Map of Simcoe Muskoka

Infectious Diseases

Gonorrhea

Gonorrhea is a sexually transmitted infection caused by the bacteria Neisseria gonorrhoeae. Gonorrhea often goes undiagnosed because many infected people have no symptoms or have symptoms not recognized to be caused by gonorrhea. It is common for people with gonorrhea to be infected with chlamydia at the same time. In recent years, gonorrhea has become resistant to the last class of drugs previously used to treat it, therefore the treatment guidelines in Ontario have changed as of 2013.  For more information, see the health unit's fact sheet on gonorrhea. The health unit offers confidential sexual health clinics in eight locations for counseling, testing and treatment of sexually transmitted infections. 

Simcoe Muskoka

Ontario

By Age Group

By Sex

Technical Notes

Simcoe Muskoka

The following graph shows the number of gonorrhea cases in Simcoe Muskoka between 2000 and 2015.   Between 2000 and 2013, there were between 21 and 58 cases of gonorrhea reported every year in Simcoe Muskoka.  Starting in fall 2013, there has been a significant increase in the reported incidence of gonorrhea in Simcoe Muskoka and Ontario. The proportion of positive tests at public health labs has also increased during this time indicating that this is unlikely due to increased testing.  Antibiotic resistance may be contributing to this increase.  In 2015, 126 cases of gonorrhea were reported to Simcoe Muskoka. The most commonly reported risk factors among local gonorrhea cases are

  • Sex with opposite sex
  • No condom use
  • Multiple partners in past six months
  • New partner in past two months.

 

    2014Gon_counts

    Ontario

    The following graph shows age-standardized incidence rates (ASIR) of gonorrhea in Simcoe Muskoka and Ontario between 2000 and 2015. The ASIR of gonorrhea in Simcoe Muskoka is lower than the Ontario rate. For 2015, the ASIR in Simcoe Muskoka was 25.0 cases per 100,000 population.  There has been a significant increase in gonorrhea incidence in Ontario since September 2013, similar to the Simcoe Muskoka increase. In Ontario, the ASIR of gonorrhea for 2015 was 43.4 cases per 100,000 population.  At the provincial level, there was an increase in the proportion of cases reporting “anonymous sex” in addition to the risk factors reported by local cases (see Simcoe Muskoka section).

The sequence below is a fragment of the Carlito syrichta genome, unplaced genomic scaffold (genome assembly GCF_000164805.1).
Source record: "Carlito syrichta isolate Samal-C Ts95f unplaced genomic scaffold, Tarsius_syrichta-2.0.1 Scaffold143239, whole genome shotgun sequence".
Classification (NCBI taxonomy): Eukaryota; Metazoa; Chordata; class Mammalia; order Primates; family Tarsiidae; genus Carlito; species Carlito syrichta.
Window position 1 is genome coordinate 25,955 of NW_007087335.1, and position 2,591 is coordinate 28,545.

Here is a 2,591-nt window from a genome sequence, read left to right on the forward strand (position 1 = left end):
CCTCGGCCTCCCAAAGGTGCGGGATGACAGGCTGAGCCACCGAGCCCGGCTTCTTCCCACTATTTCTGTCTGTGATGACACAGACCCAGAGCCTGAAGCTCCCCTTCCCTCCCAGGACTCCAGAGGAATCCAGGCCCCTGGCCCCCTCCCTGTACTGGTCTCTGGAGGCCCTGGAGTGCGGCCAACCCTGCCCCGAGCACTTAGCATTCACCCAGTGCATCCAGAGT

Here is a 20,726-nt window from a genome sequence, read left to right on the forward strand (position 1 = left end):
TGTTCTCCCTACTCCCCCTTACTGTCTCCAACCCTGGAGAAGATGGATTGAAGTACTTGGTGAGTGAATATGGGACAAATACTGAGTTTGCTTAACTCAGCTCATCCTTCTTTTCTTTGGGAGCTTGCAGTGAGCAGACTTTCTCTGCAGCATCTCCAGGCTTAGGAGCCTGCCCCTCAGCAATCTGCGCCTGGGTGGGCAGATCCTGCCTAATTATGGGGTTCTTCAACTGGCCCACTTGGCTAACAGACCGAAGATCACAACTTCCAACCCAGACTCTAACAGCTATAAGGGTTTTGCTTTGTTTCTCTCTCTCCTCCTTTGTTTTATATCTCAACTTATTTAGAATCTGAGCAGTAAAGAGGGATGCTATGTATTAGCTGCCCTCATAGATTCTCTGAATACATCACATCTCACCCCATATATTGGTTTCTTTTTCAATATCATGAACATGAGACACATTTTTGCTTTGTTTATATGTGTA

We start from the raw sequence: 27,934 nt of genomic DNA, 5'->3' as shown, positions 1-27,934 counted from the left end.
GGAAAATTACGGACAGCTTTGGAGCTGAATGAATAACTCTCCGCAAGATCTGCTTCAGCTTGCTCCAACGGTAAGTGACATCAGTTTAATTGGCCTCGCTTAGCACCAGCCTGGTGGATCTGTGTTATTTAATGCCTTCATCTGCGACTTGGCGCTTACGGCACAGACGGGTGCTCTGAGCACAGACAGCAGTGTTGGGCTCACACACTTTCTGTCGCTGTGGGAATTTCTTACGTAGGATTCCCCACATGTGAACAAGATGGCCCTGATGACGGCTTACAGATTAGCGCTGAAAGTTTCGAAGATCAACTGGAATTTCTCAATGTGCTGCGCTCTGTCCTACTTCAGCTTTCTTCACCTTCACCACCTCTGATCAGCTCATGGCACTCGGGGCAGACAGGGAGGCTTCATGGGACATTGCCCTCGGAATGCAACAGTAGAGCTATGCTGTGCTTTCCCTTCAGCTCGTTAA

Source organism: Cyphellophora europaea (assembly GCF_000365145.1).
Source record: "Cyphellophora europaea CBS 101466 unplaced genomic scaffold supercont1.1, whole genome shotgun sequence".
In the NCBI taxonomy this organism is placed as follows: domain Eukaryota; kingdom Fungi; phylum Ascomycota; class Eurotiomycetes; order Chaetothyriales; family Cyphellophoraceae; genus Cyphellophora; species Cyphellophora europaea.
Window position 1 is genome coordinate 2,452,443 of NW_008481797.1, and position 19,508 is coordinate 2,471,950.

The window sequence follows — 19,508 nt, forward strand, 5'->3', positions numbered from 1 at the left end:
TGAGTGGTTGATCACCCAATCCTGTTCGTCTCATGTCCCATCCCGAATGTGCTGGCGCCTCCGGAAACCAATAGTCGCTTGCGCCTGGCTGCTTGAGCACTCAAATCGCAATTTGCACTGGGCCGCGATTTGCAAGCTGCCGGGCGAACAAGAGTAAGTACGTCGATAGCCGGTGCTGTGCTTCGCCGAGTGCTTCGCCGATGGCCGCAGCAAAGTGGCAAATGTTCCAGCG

2014Gon_asrate

    Age Group

    The graph below shows the age-specific incidence rates of gonorrhea in Simcoe Muskoka between 2000 and 2015.  The highest rate is among 15-24 year olds at 63.4 cases per 100,000 population.  The rate among 25-39 year olds has increased sharply in recent years to 61.0 cases per 100,000 population in 2015. 

    2014Gon_agegrp

    Sex

    The following graph shows the sex-specific incidence rates of gonorrhea in Simcoe Muskoka from 2000 to 2015.  Unlike chlamydia,there has been very little difference between the rates among females and males because a larger percentage of males infected with gonorrhea experience symptoms than with chlamydia, prompting more infected males to seek testing. However, in the last three years, the incidence rate of gonorrhea in males has been consistently higher than the rate in females. In 2015, the incidence rate of gonorrhea for females in Simcoe Muskoka was 17.4 cases per 100,000 population, while the male-specific incidence rate was 28.6 cases per 100,000 population. 

    2014Gon_mf


    More detailed data for Ontario and each health unit can be found on Public Health Ontario’s interactive Snapshots tool, by clicking on “Select Indicator”. 

    Technical Notes

    There are many factors that influence how many cases are reported to the health unit, as explained on the Infectious Diseases page.

    The incidence rate of gonorrhea varies significantly between age groups so standardization is necessary to compare rates between two populations. For example, the highest incidence rate of gonorrhea is found among 15-24 year olds and Simcoe Muskoka may have a different proportion of people in this age group than Ontario, so both rates must be applied to a standard population to make comparisons.